Now going into ourselves and to seek to find what is the basis, for there is a mental basis to our physical feeling of existence. This is based on something mental. We think, ‘Oh, no, the mental thing, once you get a pin stuck into you, all the mental things will just go.’ That sticking of the pin, too, is part of the mental projection just as it is in a dream. We can see in a dream, the projections are mental creations.

When Berkeley reduced this view, which is of course well known in the West, Dr. Johnson was told this by Boswell who said, “You can’t refute Berkeley’s contention that everything we know is simply known in the mind. That is the only thing we know. It can’t be refuted.” Dr. Johnson said, “Sir, I refute him like this.” There was one of these little stone pillars and he gave it a tremendous kick, so he almost fell over. He said, “That shows that the reality is not just mental, doesn’t it?” It seems very conclusive, yes, that it’s not just something mental.

It’s been said that Dr. Johnson was very proud of that reply. That night he dreamt that he was arguing again with Boswell, and Boswell was saying, “You know all this world is a mental creation. It can’t be refuted.” In the dream, Dr. Johnson said, “Sir, I refute him thus,” and he gave this stone pillar a tremendous kick and he fell over, then he woke up. The same argument would apply. It would mean that the things in the dream were as real as the things in the waking state. There’d been the same succession. He didn’t tell his dream to Boswell, he thought it might confuse him.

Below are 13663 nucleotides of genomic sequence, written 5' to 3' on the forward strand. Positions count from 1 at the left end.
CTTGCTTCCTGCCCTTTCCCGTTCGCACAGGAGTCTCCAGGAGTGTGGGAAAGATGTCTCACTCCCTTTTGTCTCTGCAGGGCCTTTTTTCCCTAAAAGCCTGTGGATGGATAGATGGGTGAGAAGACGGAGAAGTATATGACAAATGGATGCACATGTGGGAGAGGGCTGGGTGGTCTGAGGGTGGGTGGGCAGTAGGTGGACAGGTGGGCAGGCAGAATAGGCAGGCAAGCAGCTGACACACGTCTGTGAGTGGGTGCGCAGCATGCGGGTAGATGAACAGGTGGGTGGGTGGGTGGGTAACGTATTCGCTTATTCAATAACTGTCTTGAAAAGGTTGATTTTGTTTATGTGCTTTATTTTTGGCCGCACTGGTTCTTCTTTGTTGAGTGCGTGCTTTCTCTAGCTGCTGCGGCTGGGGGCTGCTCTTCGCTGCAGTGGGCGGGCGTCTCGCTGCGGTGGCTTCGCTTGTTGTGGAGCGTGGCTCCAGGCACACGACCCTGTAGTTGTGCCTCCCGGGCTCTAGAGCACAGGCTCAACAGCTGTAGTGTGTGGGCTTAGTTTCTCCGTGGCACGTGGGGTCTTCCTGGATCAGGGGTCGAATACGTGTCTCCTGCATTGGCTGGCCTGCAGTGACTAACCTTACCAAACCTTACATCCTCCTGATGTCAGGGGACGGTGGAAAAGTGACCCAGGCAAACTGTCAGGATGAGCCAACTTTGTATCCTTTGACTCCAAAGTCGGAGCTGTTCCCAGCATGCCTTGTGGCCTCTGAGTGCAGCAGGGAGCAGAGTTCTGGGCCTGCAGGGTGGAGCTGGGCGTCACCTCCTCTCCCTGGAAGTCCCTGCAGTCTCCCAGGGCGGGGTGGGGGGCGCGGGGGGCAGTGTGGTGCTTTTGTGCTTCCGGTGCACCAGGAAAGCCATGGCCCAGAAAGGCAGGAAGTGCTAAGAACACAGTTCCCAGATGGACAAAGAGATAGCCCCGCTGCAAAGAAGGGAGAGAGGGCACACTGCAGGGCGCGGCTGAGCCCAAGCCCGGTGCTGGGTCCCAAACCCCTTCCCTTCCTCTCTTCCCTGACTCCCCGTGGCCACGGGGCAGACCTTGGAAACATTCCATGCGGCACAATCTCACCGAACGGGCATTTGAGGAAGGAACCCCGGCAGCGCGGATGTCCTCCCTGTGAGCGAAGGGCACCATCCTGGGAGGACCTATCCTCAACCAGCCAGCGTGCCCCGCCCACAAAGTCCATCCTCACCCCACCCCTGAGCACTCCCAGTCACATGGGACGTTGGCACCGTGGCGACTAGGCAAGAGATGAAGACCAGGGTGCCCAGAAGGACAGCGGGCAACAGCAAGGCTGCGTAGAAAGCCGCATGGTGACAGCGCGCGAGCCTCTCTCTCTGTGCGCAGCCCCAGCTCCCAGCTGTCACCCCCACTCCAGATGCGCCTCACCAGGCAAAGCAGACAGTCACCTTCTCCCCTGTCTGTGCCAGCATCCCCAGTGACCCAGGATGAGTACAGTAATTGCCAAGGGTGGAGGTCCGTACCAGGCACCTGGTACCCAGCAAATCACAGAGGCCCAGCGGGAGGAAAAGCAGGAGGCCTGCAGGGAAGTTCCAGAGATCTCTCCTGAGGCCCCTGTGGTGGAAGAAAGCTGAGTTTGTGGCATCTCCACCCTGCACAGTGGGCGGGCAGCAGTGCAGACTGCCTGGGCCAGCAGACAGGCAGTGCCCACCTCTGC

It takes concentration to understand the possibility even that the world is a mental construct, but we have the analogy of the dream. We know that in dreams we can’t just walk through walls. The dreams have their own laws which are absolutely strict. If you like, we’ll try to feel in ourselves that this is a mental construct, that the world is a mental construct. Not of the individual mind, but that the whole thing is mental. Your physics again will tell you something like this, that reality is non-local. That is from the point of view of actual experience, it is only a theory, but we have to try to experience something like this. Then to feel in ourselves the mental currents which hold together and control the energy currents which hold together and control the apparent physical masses. Then again, if you’d like to try.

(Practice.)

On this point, just going outside the Upanishad for a moment; that the world is a mental construct, if we read our New Testament carefully, which is very rarely done, we’ll notice how often Jesus says, when he performs His miracles, “Your faith has healed you.” He’s saying the world is a mental construct. When your mind, your mental idea is so strong and steady, that will be the world. You notice He says to one father who asked for his son to be healed, “Do you believe I can do this?” The man says, “Lord, I believe hell where belief falls short.” He’s not quite sure, and yet he believes because he’s come to ask for the help. If we read the gospel with attention with this point, we can see that Jesus is teaching that if a thought is single-minded, He says to His disciples, “If you say this is to happen and you have no doubt in your mind that it is happening, then it is done for you.”